Thursday, August 21, 2014

Moment of Truth For Iron Dome



On July 17, the ongoing conflict between Israel and Gaza turned violent for the third time in six years, but the second time since the Iron Dome air defense system became operational.  Israel initiated and developed Iron Dome as a countermeasure to the short range munition arsenal of Hezbollah and Hamas and the United States has provided substantial financial support to the program. Indeed, in this latest round of fighting, the Congress demonstrated America’s support to Israel by appropriating $225 million to restock the system. The President joined Congress and articulated the country’s support for its ally and highlighted the Iron Dome system: “not only have we been supportive of Israel in its right to defend itself, but in very concrete terms -- for example, in support for the Iron Dome program that has intercepted rockets that are firing down on Israeli cities -- we've been trying to cooperate as much as we can to make sure that Israel is able to protect its citizens.” Experts continue to debate the efficacy of the Iron Dome system and a comprehensive and objective review should occur.  Given the extensive financial support provided by the United States (and the corresponding obligation to protect its own citizens and service members), the time is right to examine  how the United States will realize a return on its investment and will benefit from the purported success of the Iron Dome system.

Operational Performance Since 2012

In prefacing the discussing of operational interception, defining the scope of Iron Dome capabilities is important.  As designed, Iron Dome is purportedly capable of rapidly determining the trajectory of incoming missile, rockets, and mortars, and will only engage those that are assessed to be heading towards population centres under its protection, not ones heading towards unpopulated areas.

In November 2012, Israel undertook Operation Pillar of Defense against Hamas in Gaza. The eight day operation occurred between November 14 and 21 during which Hamas launched more than 1,400 rockets and mortars into Israel. According to the Israeli Defense Forces, the Iron Dome system intercepted 421 of the approximately 500 enemy projectiles that were launched against population centers, an interception rate of 84.2 percent.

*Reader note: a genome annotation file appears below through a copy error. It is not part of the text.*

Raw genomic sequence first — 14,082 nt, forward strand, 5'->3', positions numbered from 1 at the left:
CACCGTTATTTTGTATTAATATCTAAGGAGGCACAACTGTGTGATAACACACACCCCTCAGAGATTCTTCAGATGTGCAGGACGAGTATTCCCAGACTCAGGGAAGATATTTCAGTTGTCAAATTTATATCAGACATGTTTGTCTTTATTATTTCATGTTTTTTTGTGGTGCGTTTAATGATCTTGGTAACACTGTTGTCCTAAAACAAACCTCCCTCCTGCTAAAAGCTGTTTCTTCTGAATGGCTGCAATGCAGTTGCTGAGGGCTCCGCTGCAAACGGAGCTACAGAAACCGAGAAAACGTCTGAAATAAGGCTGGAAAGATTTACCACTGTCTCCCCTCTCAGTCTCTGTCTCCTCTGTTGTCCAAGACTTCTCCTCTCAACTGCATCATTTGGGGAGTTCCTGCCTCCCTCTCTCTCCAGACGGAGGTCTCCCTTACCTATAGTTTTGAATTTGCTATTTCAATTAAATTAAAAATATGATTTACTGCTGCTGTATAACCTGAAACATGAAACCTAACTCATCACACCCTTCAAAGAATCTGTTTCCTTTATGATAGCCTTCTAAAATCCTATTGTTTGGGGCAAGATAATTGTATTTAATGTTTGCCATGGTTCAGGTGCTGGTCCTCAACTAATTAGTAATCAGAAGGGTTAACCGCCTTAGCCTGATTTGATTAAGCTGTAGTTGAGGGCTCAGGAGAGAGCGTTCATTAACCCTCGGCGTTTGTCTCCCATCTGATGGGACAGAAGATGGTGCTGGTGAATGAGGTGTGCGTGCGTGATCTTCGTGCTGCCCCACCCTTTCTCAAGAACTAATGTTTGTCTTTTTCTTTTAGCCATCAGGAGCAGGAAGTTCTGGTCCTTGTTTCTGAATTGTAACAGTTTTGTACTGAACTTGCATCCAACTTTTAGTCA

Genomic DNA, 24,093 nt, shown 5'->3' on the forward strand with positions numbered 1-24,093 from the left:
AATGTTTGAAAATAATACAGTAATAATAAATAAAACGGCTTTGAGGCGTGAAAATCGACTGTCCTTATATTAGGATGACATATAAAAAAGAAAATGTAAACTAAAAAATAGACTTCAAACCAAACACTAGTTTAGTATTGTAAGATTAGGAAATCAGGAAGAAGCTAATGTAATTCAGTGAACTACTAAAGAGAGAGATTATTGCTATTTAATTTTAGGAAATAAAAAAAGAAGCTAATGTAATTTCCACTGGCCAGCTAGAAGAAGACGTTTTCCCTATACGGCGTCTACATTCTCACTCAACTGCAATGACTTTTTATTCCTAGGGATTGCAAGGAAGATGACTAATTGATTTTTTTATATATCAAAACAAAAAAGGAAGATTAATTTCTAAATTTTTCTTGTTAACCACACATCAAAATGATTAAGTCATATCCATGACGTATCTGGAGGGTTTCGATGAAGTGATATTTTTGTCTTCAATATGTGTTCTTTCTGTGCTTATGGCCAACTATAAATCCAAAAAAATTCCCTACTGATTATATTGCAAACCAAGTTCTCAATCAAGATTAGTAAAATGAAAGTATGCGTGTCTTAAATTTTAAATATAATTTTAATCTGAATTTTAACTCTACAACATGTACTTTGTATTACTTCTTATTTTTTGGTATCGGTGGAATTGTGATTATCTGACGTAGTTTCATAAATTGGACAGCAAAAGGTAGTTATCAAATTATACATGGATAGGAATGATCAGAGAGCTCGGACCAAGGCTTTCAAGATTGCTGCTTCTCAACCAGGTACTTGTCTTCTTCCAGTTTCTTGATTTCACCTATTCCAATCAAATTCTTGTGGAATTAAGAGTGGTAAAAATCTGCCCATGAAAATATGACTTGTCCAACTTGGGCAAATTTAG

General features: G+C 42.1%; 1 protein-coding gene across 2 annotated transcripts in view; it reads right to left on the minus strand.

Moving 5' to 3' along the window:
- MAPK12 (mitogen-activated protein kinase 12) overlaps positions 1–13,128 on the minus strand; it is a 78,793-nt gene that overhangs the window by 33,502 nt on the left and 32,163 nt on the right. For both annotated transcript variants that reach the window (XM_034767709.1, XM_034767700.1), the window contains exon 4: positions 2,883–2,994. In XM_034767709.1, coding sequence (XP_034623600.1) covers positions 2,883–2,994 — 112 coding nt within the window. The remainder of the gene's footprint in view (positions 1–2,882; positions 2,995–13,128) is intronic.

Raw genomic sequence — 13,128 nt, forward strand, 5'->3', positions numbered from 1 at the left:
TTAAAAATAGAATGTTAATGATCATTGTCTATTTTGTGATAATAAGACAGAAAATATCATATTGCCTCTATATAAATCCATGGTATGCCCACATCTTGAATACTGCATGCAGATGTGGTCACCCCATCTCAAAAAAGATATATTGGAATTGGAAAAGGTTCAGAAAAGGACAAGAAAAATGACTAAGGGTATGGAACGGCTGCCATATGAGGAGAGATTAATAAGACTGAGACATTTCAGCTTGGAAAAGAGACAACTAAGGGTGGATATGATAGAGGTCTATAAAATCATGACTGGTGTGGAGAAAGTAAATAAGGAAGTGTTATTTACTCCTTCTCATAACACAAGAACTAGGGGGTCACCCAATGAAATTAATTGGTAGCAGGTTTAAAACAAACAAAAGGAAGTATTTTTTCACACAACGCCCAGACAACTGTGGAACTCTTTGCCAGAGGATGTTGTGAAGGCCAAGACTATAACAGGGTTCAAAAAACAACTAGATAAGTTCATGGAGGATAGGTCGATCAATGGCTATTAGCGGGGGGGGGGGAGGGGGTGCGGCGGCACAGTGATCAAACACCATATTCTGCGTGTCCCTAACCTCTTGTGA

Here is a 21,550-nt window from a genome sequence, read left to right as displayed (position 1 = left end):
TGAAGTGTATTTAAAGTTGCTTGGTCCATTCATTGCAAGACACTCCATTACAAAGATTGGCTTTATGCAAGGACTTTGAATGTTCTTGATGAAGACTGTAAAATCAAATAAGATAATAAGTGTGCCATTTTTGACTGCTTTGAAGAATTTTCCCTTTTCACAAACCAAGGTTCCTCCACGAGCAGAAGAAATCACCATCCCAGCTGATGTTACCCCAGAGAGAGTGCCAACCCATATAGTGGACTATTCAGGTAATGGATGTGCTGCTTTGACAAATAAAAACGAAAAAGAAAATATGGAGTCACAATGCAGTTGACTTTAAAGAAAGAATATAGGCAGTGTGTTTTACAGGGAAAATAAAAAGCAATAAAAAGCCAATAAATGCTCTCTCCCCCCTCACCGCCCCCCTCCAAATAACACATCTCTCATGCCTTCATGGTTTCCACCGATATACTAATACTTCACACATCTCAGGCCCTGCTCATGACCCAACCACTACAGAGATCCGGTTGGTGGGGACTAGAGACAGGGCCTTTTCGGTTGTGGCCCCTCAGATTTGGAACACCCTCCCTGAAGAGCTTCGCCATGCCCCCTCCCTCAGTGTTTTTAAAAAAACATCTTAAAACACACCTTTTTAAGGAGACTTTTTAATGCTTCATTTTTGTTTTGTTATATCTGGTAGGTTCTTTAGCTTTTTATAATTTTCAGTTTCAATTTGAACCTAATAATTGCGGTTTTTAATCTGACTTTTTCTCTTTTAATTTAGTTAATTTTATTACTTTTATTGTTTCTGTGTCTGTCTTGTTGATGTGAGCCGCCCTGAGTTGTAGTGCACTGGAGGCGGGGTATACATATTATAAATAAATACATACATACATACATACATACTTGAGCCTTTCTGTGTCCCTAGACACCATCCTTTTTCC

In the more recent round of fighting, Israel formally launched Operation Protective Edge on July 8. According to a Wikipedia compilation based on government and media reporting, Hamas has launched over 2,800 missiles against Israel. On July 20, IHS Jane's Defence Weekly reported that the Israeli Defense Forces claimed Iron Dome had achieved a success rate over 80 percent: “Approximately 985 rockets hit Israeli territory and 225 rockets [headed for population centers] were intercepted by the Iron Dome missile defence system with an overall success rate of 86%."


American Financial Backing To Date


Between FY2011 and 2014, the United States has appropriated a total of $704.31 for the Iron Dome System, constituting approximately 28.4 percent of all U.S. funding provided to Israel in support of various air defense and ballistic missile defense systems (see below chart).  In combination with the aforementioned August 2014 supplemental funding, U.S. funding for the Iron Dome system has totaled $929.31 million.



[Iron Dome system funding in purple]
FY2013 (After Sequestration)
Based on 04/11/2014 CRS Report 33222 “US Foreign Aid to Israel”
via Federation of American Scientists